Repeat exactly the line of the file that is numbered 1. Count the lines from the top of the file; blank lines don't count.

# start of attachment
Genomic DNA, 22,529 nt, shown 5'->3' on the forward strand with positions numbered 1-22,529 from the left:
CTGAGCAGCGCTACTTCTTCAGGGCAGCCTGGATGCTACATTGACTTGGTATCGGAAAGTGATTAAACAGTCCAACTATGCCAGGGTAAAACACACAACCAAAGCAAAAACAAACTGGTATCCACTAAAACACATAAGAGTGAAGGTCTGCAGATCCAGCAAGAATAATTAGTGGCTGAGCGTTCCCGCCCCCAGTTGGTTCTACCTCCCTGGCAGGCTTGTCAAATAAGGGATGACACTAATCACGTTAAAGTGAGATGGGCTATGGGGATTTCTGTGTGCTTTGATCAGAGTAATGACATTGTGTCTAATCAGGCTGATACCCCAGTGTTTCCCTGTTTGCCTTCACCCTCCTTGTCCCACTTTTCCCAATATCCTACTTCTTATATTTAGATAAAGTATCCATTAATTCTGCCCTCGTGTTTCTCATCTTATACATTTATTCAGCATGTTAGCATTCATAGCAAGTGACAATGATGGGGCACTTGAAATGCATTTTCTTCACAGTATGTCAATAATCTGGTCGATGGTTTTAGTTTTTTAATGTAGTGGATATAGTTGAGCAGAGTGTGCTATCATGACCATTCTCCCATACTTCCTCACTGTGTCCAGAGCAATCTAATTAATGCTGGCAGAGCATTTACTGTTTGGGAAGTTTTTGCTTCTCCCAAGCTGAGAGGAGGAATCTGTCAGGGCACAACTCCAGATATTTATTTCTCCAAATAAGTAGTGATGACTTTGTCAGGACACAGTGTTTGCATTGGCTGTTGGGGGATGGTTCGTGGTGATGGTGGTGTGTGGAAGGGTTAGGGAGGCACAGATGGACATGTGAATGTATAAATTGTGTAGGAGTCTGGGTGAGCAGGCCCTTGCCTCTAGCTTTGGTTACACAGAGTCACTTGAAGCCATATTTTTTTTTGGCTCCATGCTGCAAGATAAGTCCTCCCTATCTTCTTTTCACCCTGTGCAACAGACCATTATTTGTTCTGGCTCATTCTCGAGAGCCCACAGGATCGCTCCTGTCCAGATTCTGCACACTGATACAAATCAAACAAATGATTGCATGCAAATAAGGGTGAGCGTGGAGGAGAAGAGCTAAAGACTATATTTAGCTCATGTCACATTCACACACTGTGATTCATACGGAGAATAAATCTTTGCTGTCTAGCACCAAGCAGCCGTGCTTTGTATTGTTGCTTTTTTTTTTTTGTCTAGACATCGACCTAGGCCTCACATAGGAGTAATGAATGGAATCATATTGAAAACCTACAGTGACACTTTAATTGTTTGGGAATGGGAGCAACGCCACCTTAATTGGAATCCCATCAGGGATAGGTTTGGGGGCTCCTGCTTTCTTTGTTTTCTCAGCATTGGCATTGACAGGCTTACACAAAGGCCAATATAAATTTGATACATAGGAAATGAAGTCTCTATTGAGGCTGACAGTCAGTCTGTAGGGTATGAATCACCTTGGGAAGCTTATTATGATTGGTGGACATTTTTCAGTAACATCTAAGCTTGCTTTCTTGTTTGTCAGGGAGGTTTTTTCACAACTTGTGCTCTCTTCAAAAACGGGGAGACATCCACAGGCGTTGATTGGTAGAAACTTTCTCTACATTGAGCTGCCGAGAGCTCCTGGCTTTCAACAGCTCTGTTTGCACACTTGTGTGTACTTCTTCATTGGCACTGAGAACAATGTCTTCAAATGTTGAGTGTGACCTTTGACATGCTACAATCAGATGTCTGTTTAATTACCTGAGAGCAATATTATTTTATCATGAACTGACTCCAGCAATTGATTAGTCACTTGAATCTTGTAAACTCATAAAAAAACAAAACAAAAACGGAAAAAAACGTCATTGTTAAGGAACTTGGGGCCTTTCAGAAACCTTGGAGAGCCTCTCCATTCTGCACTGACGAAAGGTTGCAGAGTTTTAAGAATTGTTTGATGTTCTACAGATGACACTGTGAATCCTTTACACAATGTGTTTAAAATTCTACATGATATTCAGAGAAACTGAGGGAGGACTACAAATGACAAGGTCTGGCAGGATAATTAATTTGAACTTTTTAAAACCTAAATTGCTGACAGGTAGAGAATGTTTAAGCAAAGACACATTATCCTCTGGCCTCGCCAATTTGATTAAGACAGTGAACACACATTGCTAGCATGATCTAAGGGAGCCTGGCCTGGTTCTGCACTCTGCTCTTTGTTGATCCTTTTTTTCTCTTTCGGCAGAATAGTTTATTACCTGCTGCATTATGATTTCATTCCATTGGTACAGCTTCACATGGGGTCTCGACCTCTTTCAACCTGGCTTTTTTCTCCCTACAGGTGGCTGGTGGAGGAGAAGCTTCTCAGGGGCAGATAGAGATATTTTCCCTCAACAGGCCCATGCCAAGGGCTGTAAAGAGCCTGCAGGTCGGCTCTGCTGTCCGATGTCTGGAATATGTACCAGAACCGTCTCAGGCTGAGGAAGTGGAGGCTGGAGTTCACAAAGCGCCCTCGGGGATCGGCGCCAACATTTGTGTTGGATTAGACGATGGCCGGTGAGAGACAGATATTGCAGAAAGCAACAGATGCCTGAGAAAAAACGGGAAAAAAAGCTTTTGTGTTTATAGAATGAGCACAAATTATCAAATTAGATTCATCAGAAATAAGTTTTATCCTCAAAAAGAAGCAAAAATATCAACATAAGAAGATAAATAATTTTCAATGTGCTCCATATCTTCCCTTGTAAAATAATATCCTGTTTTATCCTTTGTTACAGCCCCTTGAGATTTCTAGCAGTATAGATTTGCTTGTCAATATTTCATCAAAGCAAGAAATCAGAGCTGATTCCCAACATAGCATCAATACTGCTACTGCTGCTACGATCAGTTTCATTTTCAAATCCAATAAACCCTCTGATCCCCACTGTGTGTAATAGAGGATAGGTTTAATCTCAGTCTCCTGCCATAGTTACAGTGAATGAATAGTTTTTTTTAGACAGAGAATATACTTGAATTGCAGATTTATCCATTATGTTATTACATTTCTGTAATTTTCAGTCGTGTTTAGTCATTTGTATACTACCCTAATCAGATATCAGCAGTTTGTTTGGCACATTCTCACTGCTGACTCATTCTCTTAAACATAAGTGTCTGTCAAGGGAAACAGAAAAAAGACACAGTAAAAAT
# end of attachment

Genomic DNA, 22,529 nt, shown 5'->3' on the forward strand with positions numbered 1-22,529 from the left: